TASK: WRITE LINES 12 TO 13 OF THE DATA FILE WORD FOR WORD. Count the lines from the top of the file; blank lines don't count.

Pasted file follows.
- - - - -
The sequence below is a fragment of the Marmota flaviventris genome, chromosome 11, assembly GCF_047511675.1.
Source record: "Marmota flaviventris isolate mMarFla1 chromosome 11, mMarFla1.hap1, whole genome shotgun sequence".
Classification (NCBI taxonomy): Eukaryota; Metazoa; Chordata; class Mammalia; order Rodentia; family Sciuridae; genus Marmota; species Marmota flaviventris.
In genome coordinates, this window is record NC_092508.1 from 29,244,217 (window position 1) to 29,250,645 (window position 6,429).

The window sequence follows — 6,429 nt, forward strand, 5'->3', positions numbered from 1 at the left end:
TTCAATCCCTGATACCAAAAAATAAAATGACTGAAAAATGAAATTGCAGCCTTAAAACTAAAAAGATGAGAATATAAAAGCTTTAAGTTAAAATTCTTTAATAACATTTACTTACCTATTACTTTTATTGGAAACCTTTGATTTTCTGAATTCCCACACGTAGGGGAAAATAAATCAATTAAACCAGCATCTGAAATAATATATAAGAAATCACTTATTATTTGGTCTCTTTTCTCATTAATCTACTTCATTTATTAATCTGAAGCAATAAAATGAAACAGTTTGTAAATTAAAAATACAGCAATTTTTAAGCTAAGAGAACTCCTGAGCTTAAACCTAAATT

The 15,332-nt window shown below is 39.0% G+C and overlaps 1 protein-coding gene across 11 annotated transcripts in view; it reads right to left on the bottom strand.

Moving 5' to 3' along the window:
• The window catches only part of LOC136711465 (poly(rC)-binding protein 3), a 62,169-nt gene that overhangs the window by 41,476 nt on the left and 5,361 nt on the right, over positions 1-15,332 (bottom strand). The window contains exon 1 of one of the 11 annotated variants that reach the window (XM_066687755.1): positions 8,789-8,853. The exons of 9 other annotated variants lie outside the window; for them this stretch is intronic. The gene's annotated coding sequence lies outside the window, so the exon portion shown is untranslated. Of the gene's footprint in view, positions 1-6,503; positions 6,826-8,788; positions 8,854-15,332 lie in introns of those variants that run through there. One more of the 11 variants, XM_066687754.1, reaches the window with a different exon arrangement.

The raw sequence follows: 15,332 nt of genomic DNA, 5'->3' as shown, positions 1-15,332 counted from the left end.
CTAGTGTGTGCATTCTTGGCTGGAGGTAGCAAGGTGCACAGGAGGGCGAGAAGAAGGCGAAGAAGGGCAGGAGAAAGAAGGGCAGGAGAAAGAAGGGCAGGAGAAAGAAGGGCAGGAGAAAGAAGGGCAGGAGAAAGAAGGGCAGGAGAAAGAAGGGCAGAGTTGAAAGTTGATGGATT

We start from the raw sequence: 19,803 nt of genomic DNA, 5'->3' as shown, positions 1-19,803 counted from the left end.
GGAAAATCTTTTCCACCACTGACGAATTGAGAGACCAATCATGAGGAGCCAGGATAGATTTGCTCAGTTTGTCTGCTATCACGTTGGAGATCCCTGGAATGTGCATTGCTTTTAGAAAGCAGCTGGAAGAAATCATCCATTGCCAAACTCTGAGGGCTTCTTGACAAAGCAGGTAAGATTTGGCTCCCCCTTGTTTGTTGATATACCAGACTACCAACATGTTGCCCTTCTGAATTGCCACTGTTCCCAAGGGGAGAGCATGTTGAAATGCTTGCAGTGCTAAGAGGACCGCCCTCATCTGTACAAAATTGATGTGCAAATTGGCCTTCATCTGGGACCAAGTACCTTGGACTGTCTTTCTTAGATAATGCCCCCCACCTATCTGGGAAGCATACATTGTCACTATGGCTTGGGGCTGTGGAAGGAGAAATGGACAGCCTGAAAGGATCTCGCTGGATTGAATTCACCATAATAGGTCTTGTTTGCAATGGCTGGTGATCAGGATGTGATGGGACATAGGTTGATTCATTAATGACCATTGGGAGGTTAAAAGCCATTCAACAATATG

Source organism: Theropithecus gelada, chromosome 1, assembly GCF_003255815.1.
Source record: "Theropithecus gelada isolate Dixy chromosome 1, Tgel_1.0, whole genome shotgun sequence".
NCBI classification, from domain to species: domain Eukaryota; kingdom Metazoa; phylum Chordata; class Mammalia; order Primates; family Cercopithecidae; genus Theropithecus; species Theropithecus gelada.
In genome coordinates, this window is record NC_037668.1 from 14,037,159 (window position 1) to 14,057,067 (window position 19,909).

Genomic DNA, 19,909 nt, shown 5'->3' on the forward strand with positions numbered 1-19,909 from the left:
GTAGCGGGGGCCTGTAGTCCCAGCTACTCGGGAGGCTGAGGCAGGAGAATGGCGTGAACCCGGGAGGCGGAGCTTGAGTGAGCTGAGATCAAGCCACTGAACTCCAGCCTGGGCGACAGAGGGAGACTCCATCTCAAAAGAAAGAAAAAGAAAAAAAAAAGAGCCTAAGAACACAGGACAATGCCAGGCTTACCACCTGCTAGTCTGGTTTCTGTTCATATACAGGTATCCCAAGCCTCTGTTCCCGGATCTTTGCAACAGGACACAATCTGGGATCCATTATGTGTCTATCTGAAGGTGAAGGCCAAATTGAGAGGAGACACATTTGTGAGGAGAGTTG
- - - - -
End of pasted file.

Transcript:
We start from the raw sequence: 19,803 nt of genomic DNA, 5'->3' as shown, positions 1-19,803 counted from the left end.
GGAAAATCTTTTCCACCACTGACGAATTGAGAGACCAATCATGAGGAGCCAGGATAGATTTGCTCAGTTTGTCTGCTATCACGTTGGAGATCCCTGGAATGTGCATTGCTTTTAGAAAGCAGCTGGAAGAAATCATCCATTGCCAAACTCTGAGGGCTTCTTGACAAAGCAGGTAAGATTTGGCTCCCCCTTGTTTGTTGATATACCAGACTACCAACATGTTGCCCTTCTGAATTGCCACTGTTCCCAAGGGGAGAGCATGTTGAAATGCTTGCAGTGCTAAGAGGACCGCCCTCATCTGTACAAAATTGATGTGCAAATTGGCCTTCATCTGGGACCAAGTACCTTGGACTGTCTTTCTTAGATAATGCCCCCCACCTATCTGGGAAGCATACATTGTCACTATGGCTTGGGGCTGTGGAAGGAGAAATGGACAGCCTGAAAGGATCTCGCTGGATTGAATTCACCATAATAGGTCTTGTTTGCAATGGCTGGTGATCAGGATGTGATGGGACATAGGTTGATTCATTAATGACCATTGGGAGGTTAAAAGCCATTCAACAATATG